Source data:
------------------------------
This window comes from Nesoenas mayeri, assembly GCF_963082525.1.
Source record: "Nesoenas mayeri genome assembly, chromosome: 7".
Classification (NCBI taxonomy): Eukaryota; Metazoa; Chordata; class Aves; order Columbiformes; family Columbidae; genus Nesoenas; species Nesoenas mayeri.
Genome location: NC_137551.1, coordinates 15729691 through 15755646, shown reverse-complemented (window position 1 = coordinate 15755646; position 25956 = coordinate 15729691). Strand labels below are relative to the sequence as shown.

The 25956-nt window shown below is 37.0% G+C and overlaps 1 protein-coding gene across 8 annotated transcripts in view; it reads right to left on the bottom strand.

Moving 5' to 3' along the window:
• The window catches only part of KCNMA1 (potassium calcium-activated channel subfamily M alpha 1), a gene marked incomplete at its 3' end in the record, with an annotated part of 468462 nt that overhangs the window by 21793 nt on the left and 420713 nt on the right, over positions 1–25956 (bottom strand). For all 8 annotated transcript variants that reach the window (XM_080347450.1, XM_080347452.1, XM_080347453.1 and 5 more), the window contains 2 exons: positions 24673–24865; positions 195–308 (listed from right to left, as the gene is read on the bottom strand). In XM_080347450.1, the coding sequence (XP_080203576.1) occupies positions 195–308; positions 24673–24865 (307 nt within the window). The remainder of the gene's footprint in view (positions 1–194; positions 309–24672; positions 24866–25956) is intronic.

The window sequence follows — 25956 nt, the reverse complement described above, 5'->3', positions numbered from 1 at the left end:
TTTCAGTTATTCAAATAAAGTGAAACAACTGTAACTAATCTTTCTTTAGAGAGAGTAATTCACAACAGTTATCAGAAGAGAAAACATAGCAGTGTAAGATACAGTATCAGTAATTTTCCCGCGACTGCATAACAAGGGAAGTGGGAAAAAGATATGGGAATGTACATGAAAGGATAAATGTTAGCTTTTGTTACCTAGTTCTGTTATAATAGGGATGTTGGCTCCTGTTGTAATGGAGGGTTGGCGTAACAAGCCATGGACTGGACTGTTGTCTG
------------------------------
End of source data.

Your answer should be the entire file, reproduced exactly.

This window comes from Nesoenas mayeri, assembly GCF_963082525.1.
Source record: "Nesoenas mayeri genome assembly, chromosome: 7".
Classification (NCBI taxonomy): Eukaryota; Metazoa; Chordata; class Aves; order Columbiformes; family Columbidae; genus Nesoenas; species Nesoenas mayeri.
Genome location: NC_137551.1, coordinates 15729691 through 15755646, shown reverse-complemented (window position 1 = coordinate 15755646; position 25956 = coordinate 15729691). Strand labels below are relative to the sequence as shown.

The 25956-nt window shown below is 37.0% G+C and overlaps 1 protein-coding gene across 8 annotated transcripts in view; it reads right to left on the bottom strand.

Moving 5' to 3' along the window:
• The window catches only part of KCNMA1 (potassium calcium-activated channel subfamily M alpha 1), a gene marked incomplete at its 3' end in the record, with an annotated part of 468462 nt that overhangs the window by 21793 nt on the left and 420713 nt on the right, over positions 1–25956 (bottom strand). For all 8 annotated transcript variants that reach the window (XM_080347450.1, XM_080347452.1, XM_080347453.1 and 5 more), the window contains 2 exons: positions 24673–24865; positions 195–308 (listed from right to left, as the gene is read on the bottom strand). In XM_080347450.1, the coding sequence (XP_080203576.1) occupies positions 195–308; positions 24673–24865 (307 nt within the window). The remainder of the gene's footprint in view (positions 1–194; positions 309–24672; positions 24866–25956) is intronic.

The window sequence follows — 25956 nt, the reverse complement described above, 5'->3', positions numbered from 1 at the left end:
TTTCAGTTATTCAAATAAAGTGAAACAACTGTAACTAATCTTTCTTTAGAGAGAGTAATTCACAACAGTTATCAGAAGAGAAAACATAGCAGTGTAAGATACAGTATCAGTAATTTTCCCGCGACTGCATAACAAGGGAAGTGGGAAAAAGATATGGGAATGTACATGAAAGGATAAATGTTAGCTTTTGTTACCTAGTTCTGTTATAATAGGGATGTTGGCTCCTGTTGTAATGGAGGGTTGGCGTAACAAGCCATGGACTGGACTGTTGTCTG